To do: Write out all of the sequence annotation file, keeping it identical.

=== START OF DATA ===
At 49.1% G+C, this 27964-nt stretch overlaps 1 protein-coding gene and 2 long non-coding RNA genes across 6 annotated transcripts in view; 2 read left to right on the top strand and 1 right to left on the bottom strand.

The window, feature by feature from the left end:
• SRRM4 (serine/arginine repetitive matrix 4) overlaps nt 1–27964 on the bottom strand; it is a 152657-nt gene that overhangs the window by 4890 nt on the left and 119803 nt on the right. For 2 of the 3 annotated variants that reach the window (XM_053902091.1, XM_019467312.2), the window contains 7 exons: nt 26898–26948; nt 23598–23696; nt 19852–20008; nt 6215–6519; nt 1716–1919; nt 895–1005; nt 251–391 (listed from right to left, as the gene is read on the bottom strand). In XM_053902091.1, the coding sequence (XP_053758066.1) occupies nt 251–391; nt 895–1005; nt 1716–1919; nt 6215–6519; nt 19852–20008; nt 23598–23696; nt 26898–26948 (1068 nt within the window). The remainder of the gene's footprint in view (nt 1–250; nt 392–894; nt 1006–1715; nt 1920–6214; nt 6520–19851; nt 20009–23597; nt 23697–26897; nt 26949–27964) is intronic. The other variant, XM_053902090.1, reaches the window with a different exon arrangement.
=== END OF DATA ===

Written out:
At 49.1% G+C, this 27964-nt stretch overlaps 1 protein-coding gene and 2 long non-coding RNA genes across 6 annotated transcripts in view; 2 read left to right on the top strand and 1 right to left on the bottom strand.

The window, feature by feature from the left end:
• SRRM4 (serine/arginine repetitive matrix 4) overlaps nt 1–27964 on the bottom strand; it is a 152657-nt gene that overhangs the window by 4890 nt on the left and 119803 nt on the right. For 2 of the 3 annotated variants that reach the window (XM_053902091.1, XM_019467312.2), the window contains 7 exons: nt 26898–26948; nt 23598–23696; nt 19852–20008; nt 6215–6519; nt 1716–1919; nt 895–1005; nt 251–391 (listed from right to left, as the gene is read on the bottom strand). In XM_053902091.1, the coding sequence (XP_053758066.1) occupies nt 251–391; nt 895–1005; nt 1716–1919; nt 6215–6519; nt 19852–20008; nt 23598–23696; nt 26898–26948 (1068 nt within the window). The remainder of the gene's footprint in view (nt 1–250; nt 392–894; nt 1006–1715; nt 1920–6214; nt 6520–19851; nt 20009–23597; nt 23697–26897; nt 26949–27964) is intronic. The other variant, XM_053902090.1, reaches the window with a different exon arrangement.